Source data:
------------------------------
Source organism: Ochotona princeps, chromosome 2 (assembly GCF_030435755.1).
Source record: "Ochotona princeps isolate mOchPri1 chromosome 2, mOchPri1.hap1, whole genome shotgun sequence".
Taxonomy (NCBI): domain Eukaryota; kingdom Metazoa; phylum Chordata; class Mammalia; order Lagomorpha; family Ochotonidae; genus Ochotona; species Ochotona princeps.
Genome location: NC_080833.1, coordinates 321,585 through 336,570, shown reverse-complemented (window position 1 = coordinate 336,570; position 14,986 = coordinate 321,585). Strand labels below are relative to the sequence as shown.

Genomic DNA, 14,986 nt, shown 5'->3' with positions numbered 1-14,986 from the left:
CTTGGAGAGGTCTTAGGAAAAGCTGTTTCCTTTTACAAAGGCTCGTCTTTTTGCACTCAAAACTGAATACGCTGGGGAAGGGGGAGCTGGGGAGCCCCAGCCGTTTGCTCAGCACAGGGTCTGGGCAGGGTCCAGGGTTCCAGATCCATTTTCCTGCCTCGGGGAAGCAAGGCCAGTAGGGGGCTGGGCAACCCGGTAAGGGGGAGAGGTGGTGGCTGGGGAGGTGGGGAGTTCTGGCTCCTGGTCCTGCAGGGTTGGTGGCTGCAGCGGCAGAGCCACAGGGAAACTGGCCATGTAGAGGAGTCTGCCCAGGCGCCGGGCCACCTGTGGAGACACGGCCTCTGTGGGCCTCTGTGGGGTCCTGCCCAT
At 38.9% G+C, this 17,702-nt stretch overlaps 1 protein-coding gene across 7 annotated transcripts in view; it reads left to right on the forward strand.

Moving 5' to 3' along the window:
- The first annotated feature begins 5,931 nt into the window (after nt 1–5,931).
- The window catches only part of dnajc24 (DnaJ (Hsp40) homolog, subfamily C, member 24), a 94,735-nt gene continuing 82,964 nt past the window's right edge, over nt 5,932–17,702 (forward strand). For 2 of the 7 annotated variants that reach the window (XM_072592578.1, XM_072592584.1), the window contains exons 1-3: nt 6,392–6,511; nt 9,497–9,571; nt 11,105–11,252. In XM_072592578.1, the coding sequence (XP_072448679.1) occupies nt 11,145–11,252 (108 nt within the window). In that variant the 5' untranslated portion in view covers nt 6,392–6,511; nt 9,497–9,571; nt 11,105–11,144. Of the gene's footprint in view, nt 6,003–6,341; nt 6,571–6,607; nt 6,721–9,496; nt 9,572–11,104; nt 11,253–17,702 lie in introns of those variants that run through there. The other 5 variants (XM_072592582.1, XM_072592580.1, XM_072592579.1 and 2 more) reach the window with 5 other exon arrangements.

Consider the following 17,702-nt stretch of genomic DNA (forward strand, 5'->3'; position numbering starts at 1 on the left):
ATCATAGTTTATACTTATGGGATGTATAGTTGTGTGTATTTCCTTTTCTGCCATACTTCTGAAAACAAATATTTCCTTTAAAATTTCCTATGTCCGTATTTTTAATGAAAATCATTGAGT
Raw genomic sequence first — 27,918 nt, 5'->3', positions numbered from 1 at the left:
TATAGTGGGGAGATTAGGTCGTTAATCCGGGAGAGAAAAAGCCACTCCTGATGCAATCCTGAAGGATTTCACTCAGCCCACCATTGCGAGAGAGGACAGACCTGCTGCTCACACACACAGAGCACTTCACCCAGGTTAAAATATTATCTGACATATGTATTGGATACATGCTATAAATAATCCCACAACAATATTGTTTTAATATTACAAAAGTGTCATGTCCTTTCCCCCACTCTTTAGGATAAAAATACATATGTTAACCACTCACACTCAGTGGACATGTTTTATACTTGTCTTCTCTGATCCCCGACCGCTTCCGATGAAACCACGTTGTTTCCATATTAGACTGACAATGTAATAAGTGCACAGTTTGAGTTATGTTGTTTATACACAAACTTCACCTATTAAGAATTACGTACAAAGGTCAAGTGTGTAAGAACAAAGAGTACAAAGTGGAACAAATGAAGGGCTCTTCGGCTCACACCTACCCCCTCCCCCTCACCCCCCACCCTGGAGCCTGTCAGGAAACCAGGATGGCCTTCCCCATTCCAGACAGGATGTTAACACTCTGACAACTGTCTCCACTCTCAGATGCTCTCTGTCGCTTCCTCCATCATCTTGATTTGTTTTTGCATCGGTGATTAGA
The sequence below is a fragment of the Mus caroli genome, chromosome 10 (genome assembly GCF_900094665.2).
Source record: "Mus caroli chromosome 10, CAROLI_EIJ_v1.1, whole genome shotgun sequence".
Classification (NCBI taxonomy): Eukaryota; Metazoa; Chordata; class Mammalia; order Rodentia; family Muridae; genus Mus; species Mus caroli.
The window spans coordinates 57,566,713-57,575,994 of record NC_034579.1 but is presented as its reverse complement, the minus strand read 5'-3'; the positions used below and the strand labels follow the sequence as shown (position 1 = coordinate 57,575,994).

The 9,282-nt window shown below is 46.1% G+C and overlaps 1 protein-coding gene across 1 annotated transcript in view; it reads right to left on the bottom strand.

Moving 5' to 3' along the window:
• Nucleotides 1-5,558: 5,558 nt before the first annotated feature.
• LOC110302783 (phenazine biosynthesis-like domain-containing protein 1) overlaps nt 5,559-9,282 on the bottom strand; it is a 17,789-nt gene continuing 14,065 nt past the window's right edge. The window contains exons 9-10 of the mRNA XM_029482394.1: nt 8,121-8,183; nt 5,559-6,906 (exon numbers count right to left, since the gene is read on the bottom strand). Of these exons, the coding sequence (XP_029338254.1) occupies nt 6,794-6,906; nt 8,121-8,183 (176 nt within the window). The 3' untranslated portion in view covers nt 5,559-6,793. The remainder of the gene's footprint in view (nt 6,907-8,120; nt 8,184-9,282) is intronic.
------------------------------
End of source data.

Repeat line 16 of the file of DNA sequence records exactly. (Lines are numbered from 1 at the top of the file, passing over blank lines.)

Source record: "Mus caroli chromosome 10, CAROLI_EIJ_v1.1, whole genome shotgun sequence".